A big day for Wimbledon tennis finals.
1936 saw the last British tennis player to win the men's singles. Fred Perry took the title for the first time in 1934 (6 July). Today he won it for the third year in a row - in his easiest final by far. He'd beaten Gottfried von Cramm in straight sets the previous year and did it again now - but the skilful German, who'd beaten Perry in the recent French final, pulled a thigh muscle in his first service game and could barely run for the rest of the match. He stuck it out to the end, but should have retired a lot earlier; Perry's 6-1 6-1 6-0 did no-one any good. The following year, after Perry turned pro, von Cramm lost in the Final for the third time in a row.
In 1937, Britain's Dorothy Round regained the women's singles title she'd won in 1934 (7 July). With Helen Wills Moody staying away again (2 July), Round won a tough final against Jadwiga Jedzręjowska, winning the first set 6-2, losing the second by the same score, then coming from 4-2 down in the third to take it 7-5. Her backhand was as stern as ever while the Polish girl's forehand was less powerful than usual. Round was the last British woman to win the title until 1961 (8 July). The men are still waiting.
Argentina appeared to be favourites by the time they reached the quarter-finals of the football World Cup. They were sweeping aside all before them, they had the world's best player in Lionel Messi and their manager was arguably the greatest footballer of all time. However, their manager was also Diego Maradona, the ticking time bomb who had courted controversy throughout a career littered with drug scandals and infamous acts of cheating. Somehow, Maradona had decided to leave two of his best defensive players, Javier Zanetti and Esteban Cambiasso, out of his Argentina squad despite the fact both players had been integral to an Inter Milan side that had just won the Treble. Without the pair, Argentina were battered 4-0 by Germany in South Africa, in a game that rendered Messi helpless as the men behind him failed to cope with the Germans' lethal counter-attacking game.
In 1909, Arthur 'Wentworth' Gore became the last British man to win the title before Perry in 1934 and the oldest player to win the men's or women's singles. Gore was already the oldest, having won the title the year before. He was 41 by now, but he outlasted MJG Ritchie, whose first name was Major and who was no spring chicken himself at 38. Ritchie won the first set 8-6 and the second 6-1. But Gore had always been able to hit his famous forehand drive all day. He won each of the last three sets 6-2. The following year, he became the oldest player in any Wimbledon singles final.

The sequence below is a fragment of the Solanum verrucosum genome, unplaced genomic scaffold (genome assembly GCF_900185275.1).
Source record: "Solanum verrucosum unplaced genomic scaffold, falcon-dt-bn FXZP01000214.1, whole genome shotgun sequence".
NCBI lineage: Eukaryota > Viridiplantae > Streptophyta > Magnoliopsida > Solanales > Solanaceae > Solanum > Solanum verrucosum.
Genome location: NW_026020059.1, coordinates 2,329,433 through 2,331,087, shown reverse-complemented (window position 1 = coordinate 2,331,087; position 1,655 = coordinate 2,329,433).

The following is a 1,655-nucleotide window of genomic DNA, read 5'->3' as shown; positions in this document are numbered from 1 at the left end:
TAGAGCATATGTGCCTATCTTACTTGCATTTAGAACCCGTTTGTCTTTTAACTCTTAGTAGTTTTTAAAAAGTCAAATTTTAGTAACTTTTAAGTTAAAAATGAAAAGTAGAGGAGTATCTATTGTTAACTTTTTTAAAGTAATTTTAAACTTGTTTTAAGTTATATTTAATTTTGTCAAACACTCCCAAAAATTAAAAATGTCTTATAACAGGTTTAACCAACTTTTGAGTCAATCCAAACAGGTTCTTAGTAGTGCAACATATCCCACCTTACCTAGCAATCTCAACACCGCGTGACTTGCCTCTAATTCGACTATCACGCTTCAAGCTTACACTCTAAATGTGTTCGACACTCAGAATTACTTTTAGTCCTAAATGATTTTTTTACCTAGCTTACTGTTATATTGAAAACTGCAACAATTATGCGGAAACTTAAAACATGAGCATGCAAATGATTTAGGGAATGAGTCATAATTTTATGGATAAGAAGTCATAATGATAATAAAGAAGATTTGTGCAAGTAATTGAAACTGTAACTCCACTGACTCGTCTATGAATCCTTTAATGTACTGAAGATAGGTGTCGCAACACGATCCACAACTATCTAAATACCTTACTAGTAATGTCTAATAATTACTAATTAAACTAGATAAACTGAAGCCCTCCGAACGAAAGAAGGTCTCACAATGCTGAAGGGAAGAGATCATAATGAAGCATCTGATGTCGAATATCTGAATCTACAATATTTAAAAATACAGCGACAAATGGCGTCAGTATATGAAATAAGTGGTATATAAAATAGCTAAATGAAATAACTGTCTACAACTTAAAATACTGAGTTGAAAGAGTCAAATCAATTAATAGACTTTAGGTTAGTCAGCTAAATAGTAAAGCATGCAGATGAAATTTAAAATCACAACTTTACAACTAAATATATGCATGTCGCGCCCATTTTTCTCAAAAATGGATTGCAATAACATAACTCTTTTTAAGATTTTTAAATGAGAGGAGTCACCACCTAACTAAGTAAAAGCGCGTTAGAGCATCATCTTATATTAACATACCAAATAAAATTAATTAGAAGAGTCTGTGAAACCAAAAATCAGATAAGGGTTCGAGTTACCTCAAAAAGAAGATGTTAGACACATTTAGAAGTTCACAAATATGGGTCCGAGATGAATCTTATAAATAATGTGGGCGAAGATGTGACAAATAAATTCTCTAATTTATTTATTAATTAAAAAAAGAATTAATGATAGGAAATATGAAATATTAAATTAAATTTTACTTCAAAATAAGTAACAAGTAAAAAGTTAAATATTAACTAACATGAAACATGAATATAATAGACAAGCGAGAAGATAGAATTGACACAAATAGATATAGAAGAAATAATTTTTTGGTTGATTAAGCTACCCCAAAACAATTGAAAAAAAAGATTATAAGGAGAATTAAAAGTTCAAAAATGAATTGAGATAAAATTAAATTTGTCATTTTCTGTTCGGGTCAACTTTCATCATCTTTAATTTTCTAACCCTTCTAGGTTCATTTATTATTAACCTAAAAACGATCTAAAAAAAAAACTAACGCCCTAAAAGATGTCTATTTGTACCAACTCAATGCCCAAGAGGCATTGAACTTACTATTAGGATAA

The 1993 women's singles final was the 100th at Wimbledon - but it's better known for the tears shed by Jana Novotná. Already one of the world's best doubles players, she reached eight Wimbledon finals in that event, winning four. In 1993, she finally broke through in singles. She's got the game for Wimbledon, they'd been saying. Mobility, good serve, waspish volleys. It's all in the mind, you know. Well, for once the brain took a back seat and let the instinctive talent drive her all the way to the final. There she lost a first-set tie-break but won ten of the next twelve games to lead 6-1 4-1 with her serve to come. Not for the first or last time, defending champion Steffi Graf crumbled under pressure. Not for the first or last time, she was let off the hook. She'd been gifted the 1991 final by Gabriela Sabatini. Now she watched as Novotná reached 40-30, a point away from a 5-1 lead - then the brain took over and reminded Novotná of the score. She double-faulted, dropped her serve, missed two points for a 5-2 lead - and the rest was car crash telly. Graf won five games in a row to win the title for the third year in a row. A tearful Novotná lost the doubles final as well and the singles final to a 16-year-old four years later (5 July) before winning it at last in 1998.